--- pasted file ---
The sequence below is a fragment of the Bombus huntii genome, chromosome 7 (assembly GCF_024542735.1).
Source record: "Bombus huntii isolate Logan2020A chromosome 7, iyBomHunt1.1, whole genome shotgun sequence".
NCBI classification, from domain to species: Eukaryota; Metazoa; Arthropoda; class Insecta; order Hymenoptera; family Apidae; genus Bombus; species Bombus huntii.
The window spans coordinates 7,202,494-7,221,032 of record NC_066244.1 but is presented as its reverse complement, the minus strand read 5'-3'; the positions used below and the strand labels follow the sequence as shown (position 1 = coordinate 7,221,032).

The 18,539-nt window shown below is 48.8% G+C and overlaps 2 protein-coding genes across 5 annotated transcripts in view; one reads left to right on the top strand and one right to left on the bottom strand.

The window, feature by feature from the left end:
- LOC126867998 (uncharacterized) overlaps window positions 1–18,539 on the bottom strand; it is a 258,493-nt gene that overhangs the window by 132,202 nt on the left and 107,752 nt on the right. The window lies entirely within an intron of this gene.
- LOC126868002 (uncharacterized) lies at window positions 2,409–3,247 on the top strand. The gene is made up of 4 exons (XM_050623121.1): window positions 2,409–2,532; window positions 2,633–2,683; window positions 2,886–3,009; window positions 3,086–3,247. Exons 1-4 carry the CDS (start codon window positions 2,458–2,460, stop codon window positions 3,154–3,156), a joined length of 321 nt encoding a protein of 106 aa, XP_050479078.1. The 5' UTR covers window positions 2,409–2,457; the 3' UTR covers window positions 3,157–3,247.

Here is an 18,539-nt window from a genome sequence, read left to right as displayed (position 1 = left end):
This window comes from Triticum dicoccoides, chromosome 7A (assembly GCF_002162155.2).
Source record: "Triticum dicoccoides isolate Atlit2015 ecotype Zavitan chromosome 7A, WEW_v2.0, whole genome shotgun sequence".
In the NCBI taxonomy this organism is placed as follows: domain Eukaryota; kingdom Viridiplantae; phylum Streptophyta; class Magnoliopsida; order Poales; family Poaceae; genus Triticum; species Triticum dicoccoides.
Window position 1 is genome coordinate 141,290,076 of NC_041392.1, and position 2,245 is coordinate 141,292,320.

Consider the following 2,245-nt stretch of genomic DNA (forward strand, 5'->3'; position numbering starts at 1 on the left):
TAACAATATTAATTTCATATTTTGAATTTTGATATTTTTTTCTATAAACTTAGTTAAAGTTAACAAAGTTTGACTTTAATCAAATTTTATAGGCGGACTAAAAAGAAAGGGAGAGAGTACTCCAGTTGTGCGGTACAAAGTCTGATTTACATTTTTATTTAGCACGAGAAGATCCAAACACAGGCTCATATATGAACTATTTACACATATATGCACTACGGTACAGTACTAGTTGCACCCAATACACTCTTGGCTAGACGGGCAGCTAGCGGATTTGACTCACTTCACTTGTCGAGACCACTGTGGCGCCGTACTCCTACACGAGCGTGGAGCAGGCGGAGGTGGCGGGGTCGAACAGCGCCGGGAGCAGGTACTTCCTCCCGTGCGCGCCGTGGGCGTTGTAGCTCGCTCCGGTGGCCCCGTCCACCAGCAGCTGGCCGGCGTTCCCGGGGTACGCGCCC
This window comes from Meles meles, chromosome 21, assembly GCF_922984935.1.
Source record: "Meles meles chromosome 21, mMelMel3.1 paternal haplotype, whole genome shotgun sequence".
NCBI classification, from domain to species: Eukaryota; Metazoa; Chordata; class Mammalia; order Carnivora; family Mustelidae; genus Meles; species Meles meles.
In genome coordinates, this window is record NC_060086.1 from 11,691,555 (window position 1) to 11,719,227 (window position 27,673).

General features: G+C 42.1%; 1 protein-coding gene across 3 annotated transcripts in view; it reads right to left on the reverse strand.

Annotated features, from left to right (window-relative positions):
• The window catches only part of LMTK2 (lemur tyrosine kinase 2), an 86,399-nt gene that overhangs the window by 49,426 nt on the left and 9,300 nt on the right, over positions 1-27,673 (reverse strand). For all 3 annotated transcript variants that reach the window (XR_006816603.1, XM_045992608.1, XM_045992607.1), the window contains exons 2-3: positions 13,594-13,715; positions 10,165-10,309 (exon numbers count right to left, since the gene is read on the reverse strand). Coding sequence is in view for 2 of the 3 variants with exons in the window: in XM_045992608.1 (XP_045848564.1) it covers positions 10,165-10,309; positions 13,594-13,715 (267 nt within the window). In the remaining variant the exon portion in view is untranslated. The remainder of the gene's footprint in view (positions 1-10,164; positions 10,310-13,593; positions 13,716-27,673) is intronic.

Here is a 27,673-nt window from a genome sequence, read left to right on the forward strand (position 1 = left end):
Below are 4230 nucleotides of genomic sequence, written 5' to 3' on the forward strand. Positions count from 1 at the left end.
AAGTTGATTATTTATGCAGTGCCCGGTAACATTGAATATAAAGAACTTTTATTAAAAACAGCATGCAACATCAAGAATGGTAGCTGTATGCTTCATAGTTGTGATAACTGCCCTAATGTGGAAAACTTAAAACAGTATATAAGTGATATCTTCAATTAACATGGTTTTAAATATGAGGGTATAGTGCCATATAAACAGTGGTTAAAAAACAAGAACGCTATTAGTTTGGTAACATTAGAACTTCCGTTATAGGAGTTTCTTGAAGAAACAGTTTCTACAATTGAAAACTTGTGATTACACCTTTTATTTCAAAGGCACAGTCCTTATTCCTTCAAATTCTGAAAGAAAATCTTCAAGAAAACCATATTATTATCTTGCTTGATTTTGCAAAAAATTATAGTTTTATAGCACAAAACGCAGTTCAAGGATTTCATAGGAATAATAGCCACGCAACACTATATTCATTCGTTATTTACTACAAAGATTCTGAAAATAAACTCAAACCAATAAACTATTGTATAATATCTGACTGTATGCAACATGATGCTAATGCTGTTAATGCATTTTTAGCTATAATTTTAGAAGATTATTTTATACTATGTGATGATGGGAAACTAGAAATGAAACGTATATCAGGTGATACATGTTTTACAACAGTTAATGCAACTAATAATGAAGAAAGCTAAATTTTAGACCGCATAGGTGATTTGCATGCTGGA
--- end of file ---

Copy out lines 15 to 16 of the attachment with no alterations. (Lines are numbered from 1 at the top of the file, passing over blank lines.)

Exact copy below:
TAACAATATTAATTTCATATTTTGAATTTTGATATTTTTTTCTATAAACTTAGTTAAAGTTAACAAAGTTTGACTTTAATCAAATTTTATAGGCGGACTAAAAAGAAAGGGAGAGAGTACTCCAGTTGTGCGGTACAAAGTCTGATTTACATTTTTATTTAGCACGAGAAGATCCAAACACAGGCTCATATATGAACTATTTACACATATATGCACTACGGTACAGTACTAGTTGCACCCAATACACTCTTGGCTAGACGGGCAGCTAGCGGATTTGACTCACTTCACTTGTCGAGACCACTGTGGCGCCGTACTCCTACACGAGCGTGGAGCAGGCGGAGGTGGCGGGGTCGAACAGCGCCGGGAGCAGGTACTTCCTCCCGTGCGCGCCGTGGGCGTTGTAGCTCGCTCCGGTGGCCCCGTCCACCAGCAGCTGGCCGGCGTTCCCGGGGTACGCGCCC
This window comes from Meles meles, chromosome 21, assembly GCF_922984935.1.